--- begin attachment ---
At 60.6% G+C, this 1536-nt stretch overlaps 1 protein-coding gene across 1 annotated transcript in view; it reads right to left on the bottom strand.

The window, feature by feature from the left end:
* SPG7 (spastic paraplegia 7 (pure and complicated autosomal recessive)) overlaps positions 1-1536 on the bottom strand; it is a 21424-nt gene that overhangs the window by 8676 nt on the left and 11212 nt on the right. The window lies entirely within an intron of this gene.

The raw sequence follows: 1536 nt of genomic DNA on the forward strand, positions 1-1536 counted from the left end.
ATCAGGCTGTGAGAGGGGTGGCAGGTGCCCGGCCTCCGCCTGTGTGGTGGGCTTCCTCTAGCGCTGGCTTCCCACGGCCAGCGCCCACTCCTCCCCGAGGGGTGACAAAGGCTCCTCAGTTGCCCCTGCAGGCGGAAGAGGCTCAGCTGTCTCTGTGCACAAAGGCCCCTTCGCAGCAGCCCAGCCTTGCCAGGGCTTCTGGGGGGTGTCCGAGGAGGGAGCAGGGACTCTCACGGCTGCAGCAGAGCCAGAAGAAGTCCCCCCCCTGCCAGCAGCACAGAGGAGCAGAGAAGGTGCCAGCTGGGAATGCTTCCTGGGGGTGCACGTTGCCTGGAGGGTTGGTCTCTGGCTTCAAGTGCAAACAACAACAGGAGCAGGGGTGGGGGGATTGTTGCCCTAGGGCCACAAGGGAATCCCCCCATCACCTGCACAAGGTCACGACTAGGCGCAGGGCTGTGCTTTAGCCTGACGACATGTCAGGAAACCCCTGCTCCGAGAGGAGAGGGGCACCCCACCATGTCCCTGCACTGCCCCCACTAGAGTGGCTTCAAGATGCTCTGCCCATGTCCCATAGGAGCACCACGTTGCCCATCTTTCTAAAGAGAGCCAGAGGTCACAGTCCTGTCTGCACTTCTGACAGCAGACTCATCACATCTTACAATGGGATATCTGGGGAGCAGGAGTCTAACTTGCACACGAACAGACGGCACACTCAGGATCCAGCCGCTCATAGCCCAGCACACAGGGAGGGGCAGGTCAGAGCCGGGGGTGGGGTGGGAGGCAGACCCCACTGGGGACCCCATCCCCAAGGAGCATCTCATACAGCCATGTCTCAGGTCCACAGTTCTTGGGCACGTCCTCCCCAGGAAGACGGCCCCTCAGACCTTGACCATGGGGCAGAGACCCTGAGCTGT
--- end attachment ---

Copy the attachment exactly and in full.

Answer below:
At 60.6% G+C, this 1536-nt stretch overlaps 1 protein-coding gene across 1 annotated transcript in view; it reads right to left on the bottom strand.

The window, feature by feature from the left end:
* SPG7 (spastic paraplegia 7 (pure and complicated autosomal recessive)) overlaps positions 1-1536 on the bottom strand; it is a 21424-nt gene that overhangs the window by 8676 nt on the left and 11212 nt on the right. The window lies entirely within an intron of this gene.

The raw sequence follows: 1536 nt of genomic DNA on the forward strand, positions 1-1536 counted from the left end.
ATCAGGCTGTGAGAGGGGTGGCAGGTGCCCGGCCTCCGCCTGTGTGGTGGGCTTCCTCTAGCGCTGGCTTCCCACGGCCAGCGCCCACTCCTCCCCGAGGGGTGACAAAGGCTCCTCAGTTGCCCCTGCAGGCGGAAGAGGCTCAGCTGTCTCTGTGCACAAAGGCCCCTTCGCAGCAGCCCAGCCTTGCCAGGGCTTCTGGGGGGTGTCCGAGGAGGGAGCAGGGACTCTCACGGCTGCAGCAGAGCCAGAAGAAGTCCCCCCCCTGCCAGCAGCACAGAGGAGCAGAGAAGGTGCCAGCTGGGAATGCTTCCTGGGGGTGCACGTTGCCTGGAGGGTTGGTCTCTGGCTTCAAGTGCAAACAACAACAGGAGCAGGGGTGGGGGGATTGTTGCCCTAGGGCCACAAGGGAATCCCCCCATCACCTGCACAAGGTCACGACTAGGCGCAGGGCTGTGCTTTAGCCTGACGACATGTCAGGAAACCCCTGCTCCGAGAGGAGAGGGGCACCCCACCATGTCCCTGCACTGCCCCCACTAGAGTGGCTTCAAGATGCTCTGCCCATGTCCCATAGGAGCACCACGTTGCCCATCTTTCTAAAGAGAGCCAGAGGTCACAGTCCTGTCTGCACTTCTGACAGCAGACTCATCACATCTTACAATGGGATATCTGGGGAGCAGGAGTCTAACTTGCACACGAACAGACGGCACACTCAGGATCCAGCCGCTCATAGCCCAGCACACAGGGAGGGGCAGGTCAGAGCCGGGGGTGGGGTGGGAGGCAGACCCCACTGGGGACCCCATCCCCAAGGAGCATCTCATACAGCCATGTCTCAGGTCCACAGTTCTTGGGCACGTCCTCCCCAGGAAGACGGCCCCTCAGACCTTGACCATGGGGCAGAGACCCTGAGCTGT